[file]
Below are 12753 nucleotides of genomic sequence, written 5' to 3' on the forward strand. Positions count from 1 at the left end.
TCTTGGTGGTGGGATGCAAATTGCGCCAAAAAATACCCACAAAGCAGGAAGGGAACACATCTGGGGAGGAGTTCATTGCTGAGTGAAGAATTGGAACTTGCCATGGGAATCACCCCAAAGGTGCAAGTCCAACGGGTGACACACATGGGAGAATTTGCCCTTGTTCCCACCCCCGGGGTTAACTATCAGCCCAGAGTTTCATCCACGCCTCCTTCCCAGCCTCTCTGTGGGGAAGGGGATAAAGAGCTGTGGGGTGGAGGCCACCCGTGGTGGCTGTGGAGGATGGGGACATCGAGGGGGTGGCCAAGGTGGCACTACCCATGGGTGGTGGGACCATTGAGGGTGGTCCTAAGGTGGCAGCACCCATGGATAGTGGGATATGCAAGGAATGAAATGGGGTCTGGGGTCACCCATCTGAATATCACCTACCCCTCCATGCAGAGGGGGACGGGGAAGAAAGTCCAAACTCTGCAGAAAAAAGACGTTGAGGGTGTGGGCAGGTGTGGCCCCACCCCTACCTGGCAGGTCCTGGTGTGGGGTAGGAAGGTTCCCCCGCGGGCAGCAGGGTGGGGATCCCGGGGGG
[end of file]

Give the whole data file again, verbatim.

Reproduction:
Below are 12753 nucleotides of genomic sequence, written 5' to 3' on the forward strand. Positions count from 1 at the left end.
TCTTGGTGGTGGGATGCAAATTGCGCCAAAAAATACCCACAAAGCAGGAAGGGAACACATCTGGGGAGGAGTTCATTGCTGAGTGAAGAATTGGAACTTGCCATGGGAATCACCCCAAAGGTGCAAGTCCAACGGGTGACACACATGGGAGAATTTGCCCTTGTTCCCACCCCCGGGGTTAACTATCAGCCCAGAGTTTCATCCACGCCTCCTTCCCAGCCTCTCTGTGGGGAAGGGGATAAAGAGCTGTGGGGTGGAGGCCACCCGTGGTGGCTGTGGAGGATGGGGACATCGAGGGGGTGGCCAAGGTGGCACTACCCATGGGTGGTGGGACCATTGAGGGTGGTCCTAAGGTGGCAGCACCCATGGATAGTGGGATATGCAAGGAATGAAATGGGGTCTGGGGTCACCCATCTGAATATCACCTACCCCTCCATGCAGAGGGGGACGGGGAAGAAAGTCCAAACTCTGCAGAAAAAAGACGTTGAGGGTGTGGGCAGGTGTGGCCCCACCCCTACCTGGCAGGTCCTGGTGTGGGGTAGGAAGGTTCCCCCGCGGGCAGCAGGGTGGGGATCCCGGGGGG